Archive Article: 1999/10/22 - Farmers Weekly

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Archive Article: 1999/10/22

22 October 1999

Driving the message home… Peter Mason, John Nash, and John Yeoman (in RABI shirts) hoped to raise £10,000 for the Royal Agricultural Benevolent Institution during a 560-mile tractor drive this week.

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Archive Article: 1999/10/22

22 October 1999

Over 18,000 country sports enthusiasts descended on farm minister, Nick Browns, constituency city of Newcastle-Upon-Tyne last weekend. The march and rally were hailed as a success by a spokesman for organisers, the Countryside Alliance, which claimed it was the largest demonstration ever seen in the city.

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Archive Article: 1999/10/22

22 October 1999

Spring slug damage and botrytis have hit Antonil and Sanluca sunflowers at T Brown & Sons Bottom Farm, Covington, Kimbolton, Cambs this year. Here Mark Olsen-Vetland checks Antonil which averaged just 1.5t/ha (12cwt/acre) last week. The crop will go for wild bird food.

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Archive Article: 1999/10/22

22 October 1999

Dont worry, a cheque top-up in February

We have been flooded with calls this week from worried arable farmers who are discovering that their October arable aid cheques are much smaller than expected.

Rather than the 1998 level, cheques are worth 14% less – £83/acre for an English farmer. That is due to differences in the exchange rate used to convert payments, which are fixed in euros, into sterling.

MAFF is failing to tell growers that they are due to get a top-up payment, probably in February, to compensate for this. Although Brussels still has to rubber-stamp it, officials admit growers will receive an extra £13/acre.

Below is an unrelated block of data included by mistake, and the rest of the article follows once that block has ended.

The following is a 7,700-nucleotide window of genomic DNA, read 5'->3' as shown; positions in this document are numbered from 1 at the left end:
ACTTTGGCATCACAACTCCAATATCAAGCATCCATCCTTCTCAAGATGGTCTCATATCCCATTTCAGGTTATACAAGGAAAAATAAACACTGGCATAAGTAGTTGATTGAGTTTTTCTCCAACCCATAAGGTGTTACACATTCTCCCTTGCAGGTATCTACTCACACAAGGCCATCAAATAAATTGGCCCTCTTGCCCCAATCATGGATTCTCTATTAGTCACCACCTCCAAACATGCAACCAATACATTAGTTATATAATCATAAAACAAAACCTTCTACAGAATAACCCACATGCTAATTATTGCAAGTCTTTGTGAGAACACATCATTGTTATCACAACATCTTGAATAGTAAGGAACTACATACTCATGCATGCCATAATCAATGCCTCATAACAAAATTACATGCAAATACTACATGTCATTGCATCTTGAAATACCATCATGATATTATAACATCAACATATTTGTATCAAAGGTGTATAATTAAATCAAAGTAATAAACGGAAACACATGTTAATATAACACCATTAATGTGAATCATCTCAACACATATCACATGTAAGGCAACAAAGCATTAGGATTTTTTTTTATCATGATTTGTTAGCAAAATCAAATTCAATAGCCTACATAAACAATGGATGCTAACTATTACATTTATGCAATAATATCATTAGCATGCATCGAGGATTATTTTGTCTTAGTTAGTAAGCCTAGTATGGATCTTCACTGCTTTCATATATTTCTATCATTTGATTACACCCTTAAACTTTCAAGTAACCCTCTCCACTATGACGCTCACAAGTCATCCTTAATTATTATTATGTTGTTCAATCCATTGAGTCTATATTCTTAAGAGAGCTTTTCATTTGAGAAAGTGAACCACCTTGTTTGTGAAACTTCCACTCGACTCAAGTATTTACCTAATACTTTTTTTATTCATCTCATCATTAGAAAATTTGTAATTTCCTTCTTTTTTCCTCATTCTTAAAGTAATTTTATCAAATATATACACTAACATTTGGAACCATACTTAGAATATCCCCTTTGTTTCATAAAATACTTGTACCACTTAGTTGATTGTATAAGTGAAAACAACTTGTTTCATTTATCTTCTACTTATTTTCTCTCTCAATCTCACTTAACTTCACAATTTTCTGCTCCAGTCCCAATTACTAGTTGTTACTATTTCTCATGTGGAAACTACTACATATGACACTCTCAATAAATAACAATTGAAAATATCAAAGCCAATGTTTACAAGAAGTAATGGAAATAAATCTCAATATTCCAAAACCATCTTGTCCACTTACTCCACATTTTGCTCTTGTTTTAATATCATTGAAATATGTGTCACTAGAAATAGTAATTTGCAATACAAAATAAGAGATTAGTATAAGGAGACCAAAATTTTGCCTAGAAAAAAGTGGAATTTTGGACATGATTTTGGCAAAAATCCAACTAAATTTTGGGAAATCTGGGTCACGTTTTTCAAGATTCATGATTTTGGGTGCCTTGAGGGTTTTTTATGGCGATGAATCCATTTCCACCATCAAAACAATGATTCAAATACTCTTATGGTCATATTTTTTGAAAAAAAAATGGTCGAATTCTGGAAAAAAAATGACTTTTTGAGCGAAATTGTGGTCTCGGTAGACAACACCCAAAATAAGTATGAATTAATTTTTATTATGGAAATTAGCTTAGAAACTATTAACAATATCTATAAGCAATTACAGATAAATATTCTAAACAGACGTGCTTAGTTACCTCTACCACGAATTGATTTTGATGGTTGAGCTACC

After pressure from us, MAFF has promised to brief its regional service centre staff. Wouldnt it have saved a lot worry if it had done so in the first place?

Time to fund defence against ravages of TB

Like the taxman, TB never seems to go away. Fully understanding the disease will take many years. Meanwhile, apparently theres little producers can do to guard against the devastating losses TB can inflict.

The NFU is right to call for more emotional and financial help. Producers who have experienced a TB breakdown will offer telephone advice and support.

But who will compensate farmers? Now is the time to consider an industry-funded TB compensation scheme. It wont be easy, but it is less costly than a TB breakdown.

Forage additive guide a must for producers

Want to pick a path through the maze of forage additives? Then look out for the information contained in UKASTAs Forage Additive Approval Scheme which will appear in our issue of Nov 19.

Redesigned and more comprehensive product listings promise to make the advice even more meaningful for your livestock business.

EUchange essential as east is beckoning

News that the EU is to reform its institutions to prepare for expansion to the east, has been seized on as evidence of plans for a European superstate.

Such claims are exaggerated. The report is just a list of suggestions for next years Inter-governmental Conference, which will look at changing the EUs constitution. Change is essential if the EU is to enlarge. Decision-making is faltering with 15 member states.

If you believe embracing former communist countries is the right thing to do, then change is vital.

Assurance investment receives no reward

About two-thirds of grain harvested in England, Scotland and Wales last summer was produced and stored to assurance standards.

Many growers have invested time and money to meet the standards. Not surprisingly, buyers refuse to pay a premium for assured produce. Even worse, growers membership charges remain unchanged.

With 8400 members paying an average subscription of £210, the annual income from the Assured Combinable Crops Scheme and Scottish Quality Cereals received by the administrator UK Food Quality Certification is £1.7m.

Now that the administration is in place, membership is ahead of forecast, and inspections take place every three years, running costs must be reduced. Those savings should be paid back to growers.

Wrong to play down animal side of meat?

Consumers are seldom encouraged to associate meat with farm animals. Most supermarkets prefer to sell sanitised packs of meat, prepared beyond recognition.

But many consumers would value more information about the product on their plate. Opening cutting and chill rooms to public view can be a big benefit, as one butcher explains in Farmlife.